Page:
It’s what we’re supposed to do.
But sometimes doing the right thing is not the easiest thing to do.
Sometimes it’s the absolute hardest.
Especially when it involves family members that we’re at odds with from long ago clashes, misconstrued statements, and misunderstandings that we don’t even remember how they were started.
And when you try to make things right, you either don’t know where to begin, or you’re scared of your gesture of reconciliation not being accepted, or even acknowledged.
There are times you know you have to reach out, make that first step, even though you have no idea whether your attempt at reconciliation will be accepted or ignored. If it’s accepted, that’s wonderful and you can all begin that slow process of healing.
And if it’s not, then at least you did the right thing, and tried. And you can’t do any more than what you did. Because you can’t change someone’s heart.
Sometimes that person would rather stay mad than accept a gesture of reconciliation, because in their mind, they’re right; they’ve always been right, and whatever someone else did, or they perceive someone else did, things can never be made right by the other person trying to mend fences. Because if the other person gives in and accepts that reconciliation, they perceive themselves as being weak, when in reality they’re being prideful, rather than showing compassion and love.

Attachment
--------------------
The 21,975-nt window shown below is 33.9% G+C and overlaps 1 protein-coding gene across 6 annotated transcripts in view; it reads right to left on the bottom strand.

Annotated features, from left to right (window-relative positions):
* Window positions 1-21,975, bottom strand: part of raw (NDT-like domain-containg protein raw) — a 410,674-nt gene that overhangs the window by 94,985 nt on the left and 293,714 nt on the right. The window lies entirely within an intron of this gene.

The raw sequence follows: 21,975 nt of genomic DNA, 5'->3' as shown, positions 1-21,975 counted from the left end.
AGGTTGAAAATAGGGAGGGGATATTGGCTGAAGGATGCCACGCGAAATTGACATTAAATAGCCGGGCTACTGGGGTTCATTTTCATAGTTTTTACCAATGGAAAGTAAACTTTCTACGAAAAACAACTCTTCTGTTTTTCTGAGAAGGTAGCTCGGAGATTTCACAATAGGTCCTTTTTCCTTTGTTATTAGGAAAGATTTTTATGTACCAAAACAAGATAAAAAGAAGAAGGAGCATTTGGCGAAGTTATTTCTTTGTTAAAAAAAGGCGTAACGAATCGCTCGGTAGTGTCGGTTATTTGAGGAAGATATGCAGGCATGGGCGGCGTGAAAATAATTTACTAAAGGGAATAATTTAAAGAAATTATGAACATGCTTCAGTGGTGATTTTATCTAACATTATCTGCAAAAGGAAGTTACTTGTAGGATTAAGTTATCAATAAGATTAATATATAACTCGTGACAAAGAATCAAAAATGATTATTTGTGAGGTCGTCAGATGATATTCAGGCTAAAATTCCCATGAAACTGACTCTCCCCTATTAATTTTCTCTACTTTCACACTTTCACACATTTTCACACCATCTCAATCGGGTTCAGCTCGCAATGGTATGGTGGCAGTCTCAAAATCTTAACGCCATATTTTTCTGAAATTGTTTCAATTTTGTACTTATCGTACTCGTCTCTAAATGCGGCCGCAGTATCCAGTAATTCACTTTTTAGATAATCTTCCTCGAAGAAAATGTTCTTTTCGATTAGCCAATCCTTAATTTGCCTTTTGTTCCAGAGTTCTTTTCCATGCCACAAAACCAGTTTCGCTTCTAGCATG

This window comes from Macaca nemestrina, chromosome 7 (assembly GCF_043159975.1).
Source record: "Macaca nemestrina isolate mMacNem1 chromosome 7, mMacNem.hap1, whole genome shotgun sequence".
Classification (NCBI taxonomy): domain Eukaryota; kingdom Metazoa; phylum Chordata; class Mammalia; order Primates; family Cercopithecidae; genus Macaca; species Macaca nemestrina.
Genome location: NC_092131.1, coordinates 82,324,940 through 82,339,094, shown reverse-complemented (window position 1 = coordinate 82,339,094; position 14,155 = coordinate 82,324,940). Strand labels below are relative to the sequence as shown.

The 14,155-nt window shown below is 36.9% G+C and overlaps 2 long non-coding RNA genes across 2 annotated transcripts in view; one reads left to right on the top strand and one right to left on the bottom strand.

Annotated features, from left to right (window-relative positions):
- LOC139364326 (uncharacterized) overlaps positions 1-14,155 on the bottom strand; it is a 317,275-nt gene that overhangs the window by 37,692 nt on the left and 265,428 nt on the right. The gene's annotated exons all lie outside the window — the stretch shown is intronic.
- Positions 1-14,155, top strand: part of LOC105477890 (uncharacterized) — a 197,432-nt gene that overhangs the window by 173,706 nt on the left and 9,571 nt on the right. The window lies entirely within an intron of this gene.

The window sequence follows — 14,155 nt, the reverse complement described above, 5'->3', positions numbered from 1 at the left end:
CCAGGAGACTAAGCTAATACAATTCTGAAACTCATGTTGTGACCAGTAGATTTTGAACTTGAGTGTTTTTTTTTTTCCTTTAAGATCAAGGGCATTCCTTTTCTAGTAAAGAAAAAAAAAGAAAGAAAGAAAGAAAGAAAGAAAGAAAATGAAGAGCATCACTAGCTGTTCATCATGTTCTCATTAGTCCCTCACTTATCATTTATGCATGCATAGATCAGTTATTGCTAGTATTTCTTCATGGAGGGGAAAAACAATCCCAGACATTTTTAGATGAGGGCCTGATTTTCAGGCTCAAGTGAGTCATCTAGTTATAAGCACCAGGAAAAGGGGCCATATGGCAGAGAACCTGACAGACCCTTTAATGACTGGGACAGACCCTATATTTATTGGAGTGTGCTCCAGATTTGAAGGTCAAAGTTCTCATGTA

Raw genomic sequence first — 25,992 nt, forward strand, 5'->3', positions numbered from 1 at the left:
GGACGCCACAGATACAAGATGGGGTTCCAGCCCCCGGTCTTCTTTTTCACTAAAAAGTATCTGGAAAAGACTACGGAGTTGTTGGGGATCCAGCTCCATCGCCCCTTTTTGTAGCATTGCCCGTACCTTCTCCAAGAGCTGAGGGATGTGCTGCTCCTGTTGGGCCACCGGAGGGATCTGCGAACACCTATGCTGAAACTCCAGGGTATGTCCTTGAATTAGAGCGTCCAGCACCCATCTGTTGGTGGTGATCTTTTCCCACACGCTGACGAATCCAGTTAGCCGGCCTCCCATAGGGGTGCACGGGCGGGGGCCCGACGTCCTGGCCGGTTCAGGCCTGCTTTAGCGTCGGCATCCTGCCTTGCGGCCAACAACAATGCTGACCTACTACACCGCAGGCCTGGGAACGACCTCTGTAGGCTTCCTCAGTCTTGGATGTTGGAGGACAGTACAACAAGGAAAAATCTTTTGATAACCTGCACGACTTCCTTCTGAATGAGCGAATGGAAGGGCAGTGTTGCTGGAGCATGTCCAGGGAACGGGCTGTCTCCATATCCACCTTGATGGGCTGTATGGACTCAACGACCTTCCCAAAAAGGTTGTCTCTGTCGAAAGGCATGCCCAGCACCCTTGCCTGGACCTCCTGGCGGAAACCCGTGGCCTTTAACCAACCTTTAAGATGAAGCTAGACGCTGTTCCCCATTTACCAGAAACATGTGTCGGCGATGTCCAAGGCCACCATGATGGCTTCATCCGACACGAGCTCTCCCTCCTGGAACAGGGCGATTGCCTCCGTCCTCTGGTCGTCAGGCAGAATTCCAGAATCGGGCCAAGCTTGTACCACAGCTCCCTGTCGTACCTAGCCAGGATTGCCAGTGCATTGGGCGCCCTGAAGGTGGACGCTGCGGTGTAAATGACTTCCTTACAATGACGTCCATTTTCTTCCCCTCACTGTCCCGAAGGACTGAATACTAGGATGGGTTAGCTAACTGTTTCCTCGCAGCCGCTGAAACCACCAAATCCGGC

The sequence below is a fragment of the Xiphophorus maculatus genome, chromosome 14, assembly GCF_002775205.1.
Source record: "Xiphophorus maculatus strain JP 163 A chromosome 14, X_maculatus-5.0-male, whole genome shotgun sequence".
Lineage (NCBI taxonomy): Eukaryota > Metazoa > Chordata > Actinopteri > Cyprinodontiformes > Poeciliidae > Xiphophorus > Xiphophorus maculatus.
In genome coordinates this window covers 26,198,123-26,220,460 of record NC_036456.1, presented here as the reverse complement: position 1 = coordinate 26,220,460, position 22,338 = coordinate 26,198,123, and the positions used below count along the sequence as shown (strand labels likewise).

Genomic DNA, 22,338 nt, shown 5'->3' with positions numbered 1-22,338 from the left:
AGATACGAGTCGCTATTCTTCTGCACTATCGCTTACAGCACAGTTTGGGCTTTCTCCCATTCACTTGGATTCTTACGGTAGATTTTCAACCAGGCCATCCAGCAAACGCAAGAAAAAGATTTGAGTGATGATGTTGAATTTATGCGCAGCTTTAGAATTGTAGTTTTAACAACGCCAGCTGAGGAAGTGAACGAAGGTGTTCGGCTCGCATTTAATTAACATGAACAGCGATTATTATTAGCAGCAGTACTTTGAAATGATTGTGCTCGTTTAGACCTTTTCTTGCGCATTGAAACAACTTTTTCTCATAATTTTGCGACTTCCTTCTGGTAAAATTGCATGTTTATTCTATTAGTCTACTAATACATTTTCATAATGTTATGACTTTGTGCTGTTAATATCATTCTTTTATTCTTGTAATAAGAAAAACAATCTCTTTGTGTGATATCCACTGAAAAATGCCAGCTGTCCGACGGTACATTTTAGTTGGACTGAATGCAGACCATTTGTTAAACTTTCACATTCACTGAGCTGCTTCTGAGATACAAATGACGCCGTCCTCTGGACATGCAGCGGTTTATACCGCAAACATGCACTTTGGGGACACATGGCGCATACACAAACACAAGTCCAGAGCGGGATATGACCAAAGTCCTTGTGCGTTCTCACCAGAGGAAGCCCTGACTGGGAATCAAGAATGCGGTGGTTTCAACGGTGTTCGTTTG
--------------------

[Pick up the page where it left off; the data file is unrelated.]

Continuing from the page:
But at least you did the right thing.
Doing the right thing can also extend to friendships and workplaces. You may have a friend whose spouse is cheating on him/her and you know it for a fact, because you’ve witnessed it on several occasions. Do you hide it, or let them know? And how do you tell them?
You may have another friend, or even a family member, whose child is involved in something dangerous, perhaps drugs or a gang. Again, you know this for a fact. What do you do? Especially knowing the severity of the problem, and if you don’t say or do something that child’s very life could be in danger. And you know if you don’t tell them, and something happens to that child that you could have prevented, you couldn’t live with yourself.
Or you may know a co-worker is stealing from your company. Not just little things like a few office supplies, but actually embezzling money. What’s the right thing to do, and how do you do it?
No, doing the right thing isn’t easy, is it?
But it’s what we’re supposed to do.
Are you facing a situation in which you know you need to do the right thing?
It’s a new year. What are you going to do about it?